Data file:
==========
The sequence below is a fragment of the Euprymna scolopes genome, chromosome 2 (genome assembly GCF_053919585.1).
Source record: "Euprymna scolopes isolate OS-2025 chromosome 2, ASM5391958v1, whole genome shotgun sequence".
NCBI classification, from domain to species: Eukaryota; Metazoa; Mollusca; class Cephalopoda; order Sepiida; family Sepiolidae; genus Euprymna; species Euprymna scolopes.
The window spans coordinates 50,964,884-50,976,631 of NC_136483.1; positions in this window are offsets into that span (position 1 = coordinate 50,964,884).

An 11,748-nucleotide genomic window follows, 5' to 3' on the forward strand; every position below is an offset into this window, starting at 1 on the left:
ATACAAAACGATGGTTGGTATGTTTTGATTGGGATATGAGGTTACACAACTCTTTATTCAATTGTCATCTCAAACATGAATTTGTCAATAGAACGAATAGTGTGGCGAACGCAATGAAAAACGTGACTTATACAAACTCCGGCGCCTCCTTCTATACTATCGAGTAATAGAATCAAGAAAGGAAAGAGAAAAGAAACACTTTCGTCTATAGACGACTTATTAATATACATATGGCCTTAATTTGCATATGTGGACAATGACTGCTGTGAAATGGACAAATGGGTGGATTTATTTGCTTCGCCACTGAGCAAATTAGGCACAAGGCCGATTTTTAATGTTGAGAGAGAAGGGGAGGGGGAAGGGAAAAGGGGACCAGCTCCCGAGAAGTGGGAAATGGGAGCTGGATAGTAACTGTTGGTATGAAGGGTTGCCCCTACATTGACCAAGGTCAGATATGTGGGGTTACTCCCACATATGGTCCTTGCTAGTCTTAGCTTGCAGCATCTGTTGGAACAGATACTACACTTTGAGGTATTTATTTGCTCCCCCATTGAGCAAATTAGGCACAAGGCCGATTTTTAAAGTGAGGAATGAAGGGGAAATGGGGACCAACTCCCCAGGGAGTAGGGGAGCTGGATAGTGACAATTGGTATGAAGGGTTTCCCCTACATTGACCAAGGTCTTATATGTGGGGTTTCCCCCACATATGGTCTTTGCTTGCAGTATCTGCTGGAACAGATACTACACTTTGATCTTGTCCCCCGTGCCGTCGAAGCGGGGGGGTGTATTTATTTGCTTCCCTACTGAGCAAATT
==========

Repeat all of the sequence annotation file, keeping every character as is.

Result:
The sequence below is a fragment of the Euprymna scolopes genome, chromosome 2 (genome assembly GCF_053919585.1).
Source record: "Euprymna scolopes isolate OS-2025 chromosome 2, ASM5391958v1, whole genome shotgun sequence".
NCBI classification, from domain to species: Eukaryota; Metazoa; Mollusca; class Cephalopoda; order Sepiida; family Sepiolidae; genus Euprymna; species Euprymna scolopes.
The window spans coordinates 50,964,884-50,976,631 of NC_136483.1; positions in this window are offsets into that span (position 1 = coordinate 50,964,884).

An 11,748-nucleotide genomic window follows, 5' to 3' on the forward strand; every position below is an offset into this window, starting at 1 on the left:
ATACAAAACGATGGTTGGTATGTTTTGATTGGGATATGAGGTTACACAACTCTTTATTCAATTGTCATCTCAAACATGAATTTGTCAATAGAACGAATAGTGTGGCGAACGCAATGAAAAACGTGACTTATACAAACTCCGGCGCCTCCTTCTATACTATCGAGTAATAGAATCAAGAAAGGAAAGAGAAAAGAAACACTTTCGTCTATAGACGACTTATTAATATACATATGGCCTTAATTTGCATATGTGGACAATGACTGCTGTGAAATGGACAAATGGGTGGATTTATTTGCTTCGCCACTGAGCAAATTAGGCACAAGGCCGATTTTTAATGTTGAGAGAGAAGGGGAGGGGGAAGGGAAAAGGGGACCAGCTCCCGAGAAGTGGGAAATGGGAGCTGGATAGTAACTGTTGGTATGAAGGGTTGCCCCTACATTGACCAAGGTCAGATATGTGGGGTTACTCCCACATATGGTCCTTGCTAGTCTTAGCTTGCAGCATCTGTTGGAACAGATACTACACTTTGAGGTATTTATTTGCTCCCCCATTGAGCAAATTAGGCACAAGGCCGATTTTTAAAGTGAGGAATGAAGGGGAAATGGGGACCAACTCCCCAGGGAGTAGGGGAGCTGGATAGTGACAATTGGTATGAAGGGTTTCCCCTACATTGACCAAGGTCTTATATGTGGGGTTTCCCCCACATATGGTCTTTGCTTGCAGTATCTGCTGGAACAGATACTACACTTTGATCTTGTCCCCCGTGCCGTCGAAGCGGGGGGGTGTATTTATTTGCTTCCCTACTGAGCAAATT